Billy Gonzales was the type of guy who seemed to always have a grin on his face. Whether amused, confused, perplexed or disappointed (I can't remember ever seeing him angry), he always displayed that smile - the kind of look that made you think he'd eaten something funny or stinky - on his big, round face.
He was a friend that always made me feel better about life here in Lahaina. We'd see him driving around town, at Luna games, family parties and down at the beach, and we always shared a laugh or two at those meetings. Billy was a carpenter by trade and was the type of guy who would sneak into our house to attend to some needed repairs, then give me that grin when I tried to pay him for his work.
He was a family and community guy as well. He'd been working on the family home for a number of years to accommodate his growing 'ohana with wife Jeanne and son Hoku. There was the joy of grandchildren now, so that smile on Billy's mug seemed to stretch to his ears.
In a life dedicated to perpetuating the aloha of Hawaiian culture, Gonzales learned hula from Auntie Emma Farden Sharpe and honored the legacy of the canoe with his work with the Maui County Hawaiian Canoe Association and the Maui Interscholastic League.
I always got a kick out of thinking about the "discussions" that inevitably took place at the family dinner table, as wife Jeanne was a leader of Napili Canoe Club (along with Hoku), while husband/dad Billy paddled with Kahana. Family feud, local-style!
For as long as we can remember, Billy was the man who would swim out at Canoe Beach to set the racing lanes for both the MCHCA and MIL inshore regattas. This involved free diving 20-25 feet or so to attach the buoy flags to the cement weights at the bottom for the eight racing lanes that stretched about 200 yards offshore.
I met up with him a couple of times when he was trudging up the beach - ropes and fins in hand - after spending hours setting up the racing venue. He would be exhausted, but still he had that smile on his face.
Billy's paying it forward was interrupted only by a heart condition that required surgery. He was on the shelf for what seemed like a very short time before he was back at Canoe Beach showing off the 12-inch scar that ran down the middle of his chest and giggling about his doctor's reaction to his quick recovery. His vigor for life and family, as well as his work to perpetuate the Hawaiian canoe, reflected a renewed energy that we all admired. Malama pono, indeed.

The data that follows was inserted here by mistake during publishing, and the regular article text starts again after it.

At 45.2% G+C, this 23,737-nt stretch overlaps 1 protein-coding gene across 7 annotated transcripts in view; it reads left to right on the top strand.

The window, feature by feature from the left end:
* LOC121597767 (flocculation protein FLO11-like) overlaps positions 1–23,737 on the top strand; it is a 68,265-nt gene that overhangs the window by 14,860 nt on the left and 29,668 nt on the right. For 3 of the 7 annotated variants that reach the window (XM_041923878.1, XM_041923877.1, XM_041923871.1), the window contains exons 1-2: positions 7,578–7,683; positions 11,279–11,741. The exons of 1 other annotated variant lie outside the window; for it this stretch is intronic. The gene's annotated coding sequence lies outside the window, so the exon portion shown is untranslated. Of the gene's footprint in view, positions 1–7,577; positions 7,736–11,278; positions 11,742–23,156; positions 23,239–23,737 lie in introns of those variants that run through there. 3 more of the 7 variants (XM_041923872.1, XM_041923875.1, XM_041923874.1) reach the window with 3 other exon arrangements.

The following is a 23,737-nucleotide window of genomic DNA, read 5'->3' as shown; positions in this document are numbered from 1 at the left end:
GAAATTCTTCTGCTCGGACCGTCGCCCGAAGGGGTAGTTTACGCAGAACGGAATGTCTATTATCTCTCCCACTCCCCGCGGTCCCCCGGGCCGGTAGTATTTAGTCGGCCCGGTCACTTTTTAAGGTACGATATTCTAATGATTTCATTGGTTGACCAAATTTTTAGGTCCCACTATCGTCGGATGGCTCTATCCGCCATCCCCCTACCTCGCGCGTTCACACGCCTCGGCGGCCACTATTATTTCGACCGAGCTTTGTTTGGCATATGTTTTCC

Then God said it was time.
How else to explain how the Good Lord directs the intersection of a good man like Billy Gonzales with a recreational boat in a collision that would take his life. This has to be Divine Intervention, where God recognizes the beauty of Billy's life and says, "You've done wonderful work down there, and now it's time for you to come up here and enjoy the tranquility of Heaven."
As we try to rationalize our emotions and convince ourselves that time will heal our hurt, I can't help but feel that this time it's different. The outpouring of the celebrations of Billy's life - two days of flower scattering at sea and a standing-room-only service at the mortuary - manifest to me the great volume of influence he projected across our community and throughout Maui and Hawaii.
Right now, I feel that twisted feeling inside that I know will choke me up every time I drive by Canoe Beach or walk by his house, or see a purple truck driving down the road.
The Lahaina community sends its heartfelt condolences to the Gonzales family and especially to Jeanne and Hoku. He is a beautiful spirit that will live in us forever, and we are ever grateful for the example of the peaceful warrior he exemplifies.
Peace be with you, bruddah Billy!